Forrester Research estimates that 87% of consumers abandon their online shopping carts
. That’s a huge amount of customers who may never come back to check out. But I’m sure you already know this and have put your own cart recovery series in place to win them back. So what can you do to take it to the next level and drive even more sales? Here are a few ideas:
Include Relevant Product Recommendations
If a shopper goes so far as to place items in their cart, they’ve shared valuable browsing activity with you while shopping your site. Take advantage of that data and convert it into personalized product recommendations in your cart recovery messages. According to Personalization Pulse Check
, a 2016 report by Accenture Interactive, two-thirds of consumers said they are more likely to make a purchase in store or online from a retailer that sends them relevant and personalized promotions. So leverage the data you’ve collected. Compare it to other shoppers who browsed the same items, and show cart abandoners what those shoppers eventually bought. Present them with other options. Maybe they aren’t exactly loving the gray sweater they added to their cart, but the green version of the same sweater would go perfectly with the jeans they just bought. Here’s a great example from Dot & Bo. They remind the shopper about the item they abandoned and recommend other products based on what other customers browsed or purchased along with it.
What if your CRM doesn’t have a predictive algorithm? You can still create recommendations that are more general but still popular, such as Newest Arrivals, Best Sellers or Highest Page Views.
Consider the Abandonment Location
A shopper can abandon their cart for a number of different reasons. Perhaps they found the checkout process to be confusing or too complicated or they were unsure about the payment security. Or maybe they were caught off guard with a bit of sticker shock when it came to shipping costs. Take a look at where the user abandoned the cart and use it to send them a targeted message. If they left on the billing page, send them a cart recovery message that includes a direct number for your customer service center who could help them with the checkout process and any payment questions they may have. If you sell items with a higher price point, inform the shopper of your different financing options in case they’re not ready to pay in full up front. This email from JackRabbit is a great example of how to reduce the barriers to checkout by offering shoppers relevant assistance based on their stage in the buyer journey.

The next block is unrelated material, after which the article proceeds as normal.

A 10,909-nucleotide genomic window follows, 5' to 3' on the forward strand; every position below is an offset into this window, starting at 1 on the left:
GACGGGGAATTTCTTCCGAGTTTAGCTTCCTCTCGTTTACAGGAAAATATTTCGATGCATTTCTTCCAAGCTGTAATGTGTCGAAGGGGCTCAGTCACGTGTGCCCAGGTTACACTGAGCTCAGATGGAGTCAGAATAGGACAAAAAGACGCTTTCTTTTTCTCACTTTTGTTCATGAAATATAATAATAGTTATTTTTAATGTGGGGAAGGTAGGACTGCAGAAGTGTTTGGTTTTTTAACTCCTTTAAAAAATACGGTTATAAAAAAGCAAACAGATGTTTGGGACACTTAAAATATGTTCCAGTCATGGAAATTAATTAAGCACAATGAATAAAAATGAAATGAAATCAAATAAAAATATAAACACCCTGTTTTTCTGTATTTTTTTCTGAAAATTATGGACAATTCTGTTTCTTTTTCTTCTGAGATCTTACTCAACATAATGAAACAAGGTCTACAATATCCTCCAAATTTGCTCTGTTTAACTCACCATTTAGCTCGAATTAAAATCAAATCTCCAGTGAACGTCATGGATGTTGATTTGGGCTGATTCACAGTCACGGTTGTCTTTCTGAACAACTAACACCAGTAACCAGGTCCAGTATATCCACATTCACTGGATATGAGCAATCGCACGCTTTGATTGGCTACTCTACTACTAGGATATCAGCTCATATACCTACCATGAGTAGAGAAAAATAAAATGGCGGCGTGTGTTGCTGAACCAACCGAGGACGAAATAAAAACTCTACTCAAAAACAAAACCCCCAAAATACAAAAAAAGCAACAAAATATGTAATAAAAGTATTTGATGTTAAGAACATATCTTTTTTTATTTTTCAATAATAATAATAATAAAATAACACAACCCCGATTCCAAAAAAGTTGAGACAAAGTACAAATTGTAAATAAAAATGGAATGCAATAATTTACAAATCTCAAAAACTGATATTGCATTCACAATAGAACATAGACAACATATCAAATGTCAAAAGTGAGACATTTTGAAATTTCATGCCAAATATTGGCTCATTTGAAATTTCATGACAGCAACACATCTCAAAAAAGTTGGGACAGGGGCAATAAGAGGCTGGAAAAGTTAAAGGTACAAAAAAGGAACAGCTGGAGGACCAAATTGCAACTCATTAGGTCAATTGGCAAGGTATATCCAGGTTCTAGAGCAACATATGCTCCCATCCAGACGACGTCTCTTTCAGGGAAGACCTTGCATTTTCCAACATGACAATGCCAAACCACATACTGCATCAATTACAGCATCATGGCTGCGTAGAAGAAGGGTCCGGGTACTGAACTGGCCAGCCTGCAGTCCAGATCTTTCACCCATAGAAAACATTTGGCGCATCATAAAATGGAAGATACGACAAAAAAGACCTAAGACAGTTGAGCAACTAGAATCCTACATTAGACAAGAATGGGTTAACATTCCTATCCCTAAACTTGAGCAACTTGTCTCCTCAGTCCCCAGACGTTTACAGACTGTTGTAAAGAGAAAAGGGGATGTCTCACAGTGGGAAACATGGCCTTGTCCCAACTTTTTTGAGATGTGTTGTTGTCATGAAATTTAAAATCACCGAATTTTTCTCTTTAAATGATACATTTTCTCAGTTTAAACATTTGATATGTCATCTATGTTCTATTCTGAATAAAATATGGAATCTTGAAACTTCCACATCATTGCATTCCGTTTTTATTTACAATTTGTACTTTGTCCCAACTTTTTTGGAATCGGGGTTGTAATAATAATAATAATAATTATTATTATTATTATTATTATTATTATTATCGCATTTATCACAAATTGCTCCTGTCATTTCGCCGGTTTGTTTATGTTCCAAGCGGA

A recent study by the Baymard Institute found that 60% of shoppers abandon their carts when they discover high costs or unexpected fees such as shipping. If your shoppers tend to leave the shipping method section of your checkout process, you might want to consider sending them a free shipping offer as the second touch in your cart recovery series.
If you offer free shipping over $50, let the user with $40 worth of carted items know they’re just $10 away from that threshold and offer a few recommendations to help them reach it. This could be just the thing to bring them back to your site and also increase your AOV while you’re at it.
Differentiate Your Offers
Many cart recovery series out there include an offer – and for a good reason. A recent study by VWO found that 58% of customers said emails and ads that offer a discount on their abandoned product bring them back to the website. You may be hesitant to include an offer because you don’t want to decrease the product profit margins. But who says you have to give the same discount to everyone? One way to avoid a significant decrease in profit margins is to offer a dollar off discount based on the cart subtotal. If it’s over $35, offer $5 off. If it’s over $100, offer $15. If the subtotal is under $20, maybe you don’t provide any offer. This way you have control of the maximum discount your customer receives. If you decide to include an offer in your cart recovery series, I recommend limiting the maximum number of times they can redeem the offer so your customers don’t expect a coupon every time they abandon their cart. Once that offer message is sent, add the user to a temporary coupon suppression list and wait X days/weeks before removing them from that suppression list so they’re eligible to receive the promotion again in the future. You can also exclude them from receiving the coupon if they opened, clicked or redeemed the offer within a given timeframe. You should still send the customer your other cart recovery reminder messages to maximize conversions.
Never Underestimate the Value of Testing
A/B testing is the best way to keep your cart recovery series updated and optimized. Some ideas for testing include:
- Subject line – Include the discount in the beginning or the middle?
- Copy – Do users resonate better with one sentence or two?
- Image – Should you use a lifestyle image or product image?
- Call to action – Is “shop now” more effective than “continue shopping”?
- Content – Should you display product prices?
- Discount – Should you give 25% off or $15 off $50?
Cart recovery is a high-performing (if not the best performing) campaign, and personalization and testing are two of the best ways to drive the most revenue with it. But remember: The email’s job is to bring the user back to your site or to their cart. Don’t forget to optimize the user’s shopping experience and checkout flow as well to truly maximize your cart recovery success.